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Gen Y Speaks: I have a PhD but after 10 years in academia, finding a new job wasn’t easy

I spent the past 10 years working in a university setting. The first five years were in Melbourne, Australia, and the remainder back here in Singapore.

The author, seen here at his home on March 8, 2022, says his lack of industry experience was a key reason why employers shunned him.

The author, seen here at his home on March 8, 2022, says his lack of industry experience was a key reason why employers shunned him.

I spent the past 10 years working in a university setting. The first five years were in Melbourne, Australia, and the remainder back here in Singapore.

This year, I took a plunge and left academia, “the iron rice bowl”. 

“Why do you want to give up the stability and the high salary?” is a common question I get from my peers.

When I first got my job at the Singapore Institute of Technology (SIT) in 2016, I felt honoured to be part of a local autonomous university while still finishing my PhD in Design Anthropology.

I worked hard and got promoted to an assistant professor in 2019. 
As a design anthropologist, I do research to understand the needs of users and stakeholders, before applying those insights to create design solutions, be it in the form of products, technology or processes.

I was driven to try and uncover problems that my various industry partners were dealing with. 

One unique feature of my role at SIT was a high level of interaction with the industry. 

I was always out meeting different industry partners to try to sell the collaborative efforts that the university was offering.

I met a new company every week to build my network since I was away for most of my 20s in Australia.

I learned much about the different companies and their methods. 

This in turn allowed me to have real world case studies that I could integrate into my lessons for undergraduates.

The author with some students at a SIT convocation in 2018.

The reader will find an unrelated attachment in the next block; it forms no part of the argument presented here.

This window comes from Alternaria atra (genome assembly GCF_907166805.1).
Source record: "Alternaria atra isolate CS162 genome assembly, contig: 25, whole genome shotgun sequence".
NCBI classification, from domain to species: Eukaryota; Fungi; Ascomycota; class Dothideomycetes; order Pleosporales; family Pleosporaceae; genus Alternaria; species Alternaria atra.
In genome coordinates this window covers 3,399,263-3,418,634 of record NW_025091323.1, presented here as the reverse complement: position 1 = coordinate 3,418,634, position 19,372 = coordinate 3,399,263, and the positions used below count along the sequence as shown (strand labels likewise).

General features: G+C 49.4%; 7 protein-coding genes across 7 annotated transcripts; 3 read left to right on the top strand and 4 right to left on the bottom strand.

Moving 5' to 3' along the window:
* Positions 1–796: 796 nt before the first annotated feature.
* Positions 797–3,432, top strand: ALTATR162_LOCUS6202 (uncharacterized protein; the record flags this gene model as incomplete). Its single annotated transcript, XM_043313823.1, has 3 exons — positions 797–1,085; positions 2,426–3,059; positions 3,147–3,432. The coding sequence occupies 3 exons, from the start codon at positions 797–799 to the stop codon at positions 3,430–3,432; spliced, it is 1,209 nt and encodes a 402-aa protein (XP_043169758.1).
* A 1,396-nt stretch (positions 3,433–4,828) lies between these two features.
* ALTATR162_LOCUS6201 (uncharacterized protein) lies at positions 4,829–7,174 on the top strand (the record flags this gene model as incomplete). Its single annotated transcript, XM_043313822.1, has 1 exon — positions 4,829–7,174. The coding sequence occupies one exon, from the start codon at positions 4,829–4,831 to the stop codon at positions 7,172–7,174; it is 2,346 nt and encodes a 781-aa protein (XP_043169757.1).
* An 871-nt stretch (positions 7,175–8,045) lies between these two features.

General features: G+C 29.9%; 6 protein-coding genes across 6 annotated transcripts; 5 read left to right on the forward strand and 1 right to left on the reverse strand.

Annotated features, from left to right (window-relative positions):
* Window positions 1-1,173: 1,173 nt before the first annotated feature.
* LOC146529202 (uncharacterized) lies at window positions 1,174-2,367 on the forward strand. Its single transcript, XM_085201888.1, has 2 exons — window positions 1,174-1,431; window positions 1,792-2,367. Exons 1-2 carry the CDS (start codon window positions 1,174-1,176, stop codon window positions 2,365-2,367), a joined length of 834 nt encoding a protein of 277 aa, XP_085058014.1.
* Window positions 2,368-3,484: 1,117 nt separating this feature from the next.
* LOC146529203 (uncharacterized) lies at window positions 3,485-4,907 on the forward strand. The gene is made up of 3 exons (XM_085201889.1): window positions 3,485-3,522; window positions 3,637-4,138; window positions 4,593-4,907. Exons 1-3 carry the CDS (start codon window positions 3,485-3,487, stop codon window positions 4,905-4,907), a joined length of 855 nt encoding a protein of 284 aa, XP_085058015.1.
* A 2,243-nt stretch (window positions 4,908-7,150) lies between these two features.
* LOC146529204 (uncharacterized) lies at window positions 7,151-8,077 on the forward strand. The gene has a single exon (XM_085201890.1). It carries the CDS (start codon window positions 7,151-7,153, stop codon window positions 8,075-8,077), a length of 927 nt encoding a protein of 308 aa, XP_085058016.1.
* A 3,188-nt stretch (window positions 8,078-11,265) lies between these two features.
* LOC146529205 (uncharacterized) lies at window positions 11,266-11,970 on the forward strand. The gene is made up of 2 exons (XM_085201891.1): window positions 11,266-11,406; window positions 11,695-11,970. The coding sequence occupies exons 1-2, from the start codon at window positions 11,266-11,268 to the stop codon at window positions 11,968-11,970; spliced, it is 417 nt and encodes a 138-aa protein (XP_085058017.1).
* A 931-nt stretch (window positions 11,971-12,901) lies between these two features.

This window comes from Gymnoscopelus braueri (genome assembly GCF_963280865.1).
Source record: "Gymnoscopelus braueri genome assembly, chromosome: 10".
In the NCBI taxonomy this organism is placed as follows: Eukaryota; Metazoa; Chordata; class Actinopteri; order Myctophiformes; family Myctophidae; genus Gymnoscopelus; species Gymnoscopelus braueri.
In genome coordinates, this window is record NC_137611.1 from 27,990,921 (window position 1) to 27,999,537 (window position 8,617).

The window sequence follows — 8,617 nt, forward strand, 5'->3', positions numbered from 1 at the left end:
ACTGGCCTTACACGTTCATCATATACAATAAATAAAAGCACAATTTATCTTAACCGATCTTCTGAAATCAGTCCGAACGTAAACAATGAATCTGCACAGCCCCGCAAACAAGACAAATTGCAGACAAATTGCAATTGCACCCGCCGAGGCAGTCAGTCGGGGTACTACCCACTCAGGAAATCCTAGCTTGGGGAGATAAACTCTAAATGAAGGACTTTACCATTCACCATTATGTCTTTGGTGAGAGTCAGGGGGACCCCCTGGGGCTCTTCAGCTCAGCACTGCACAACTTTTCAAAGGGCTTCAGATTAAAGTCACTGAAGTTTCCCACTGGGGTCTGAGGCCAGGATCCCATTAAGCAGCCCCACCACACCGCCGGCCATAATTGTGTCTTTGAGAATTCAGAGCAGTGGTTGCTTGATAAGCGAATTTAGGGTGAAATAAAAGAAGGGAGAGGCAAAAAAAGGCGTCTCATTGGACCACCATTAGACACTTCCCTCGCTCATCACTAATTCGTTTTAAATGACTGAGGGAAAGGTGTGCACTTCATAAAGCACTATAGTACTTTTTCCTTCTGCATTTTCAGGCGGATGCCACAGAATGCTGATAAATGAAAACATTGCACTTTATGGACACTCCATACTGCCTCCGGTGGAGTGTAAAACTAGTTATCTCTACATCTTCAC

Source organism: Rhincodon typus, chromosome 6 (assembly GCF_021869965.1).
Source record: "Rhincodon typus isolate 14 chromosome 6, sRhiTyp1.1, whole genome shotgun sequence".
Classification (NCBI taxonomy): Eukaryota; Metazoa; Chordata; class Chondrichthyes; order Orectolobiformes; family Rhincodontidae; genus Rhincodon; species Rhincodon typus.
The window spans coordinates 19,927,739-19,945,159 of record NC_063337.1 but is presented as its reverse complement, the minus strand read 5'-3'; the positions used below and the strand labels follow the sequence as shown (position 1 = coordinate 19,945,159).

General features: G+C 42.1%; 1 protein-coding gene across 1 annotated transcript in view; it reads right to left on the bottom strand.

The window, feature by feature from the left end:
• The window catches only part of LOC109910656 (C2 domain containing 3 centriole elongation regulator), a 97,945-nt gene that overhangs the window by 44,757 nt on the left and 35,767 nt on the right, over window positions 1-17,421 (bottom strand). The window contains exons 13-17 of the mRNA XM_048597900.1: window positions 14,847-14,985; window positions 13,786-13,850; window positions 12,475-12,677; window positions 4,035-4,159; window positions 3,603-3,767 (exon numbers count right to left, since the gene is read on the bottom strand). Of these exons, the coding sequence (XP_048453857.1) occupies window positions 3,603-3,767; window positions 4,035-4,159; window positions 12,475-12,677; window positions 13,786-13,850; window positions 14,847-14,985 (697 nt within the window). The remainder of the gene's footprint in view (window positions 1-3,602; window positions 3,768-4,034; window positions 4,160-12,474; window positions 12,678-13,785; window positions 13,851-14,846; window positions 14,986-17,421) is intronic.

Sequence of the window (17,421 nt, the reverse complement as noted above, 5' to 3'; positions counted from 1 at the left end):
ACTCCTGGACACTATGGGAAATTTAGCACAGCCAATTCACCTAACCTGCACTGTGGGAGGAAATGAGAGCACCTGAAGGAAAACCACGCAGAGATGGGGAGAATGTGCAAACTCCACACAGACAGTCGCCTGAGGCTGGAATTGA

This was a comfortable job for me. 

While there are challenges and arguments in every workplace, I was able to work around them.

Then I started to have a yearning for something different.

Just after my promotion in July 2019, I reflected on my life. 

I asked myself if I could do this for the next 30 years. If I were to be let go, would I be able to find a job in the corporate world?


So, I sent out some job applications to get a sense of where I stood. 

I did not get many replies. Those that replied told me that I did not have enough corporate experience.

This raised a red flag in my mind. 

I did not want to be in a scenario where the university decided not to renew my contract and I would be jobless for a long period of time.

I was misguided in thinking that as a university professor, I would be sought after in the industry.

The more I was rejected, the greater the worry.

So I continued to collaborate with different industry partners and kept trying to make a name for myself. 

I started a podcast, went for conferences and networking sessions, and became an advisor and mentor as well.

Part of me always felt that the education sector and the business industry need to have closer synergy.

During my polytechnic days, I was always complaining about how my lecturers were too theoretical. They could not teach us what was really happening in the industry.

So, when it came to choosing which university to go to, I chose one that had a strong working relationship with the industry. 

Swinburne University of Technology was renowned for having many graduates work for  design firms in Australia during their studies.

The author with schoolmates during his master's degree course in Australia in 2012.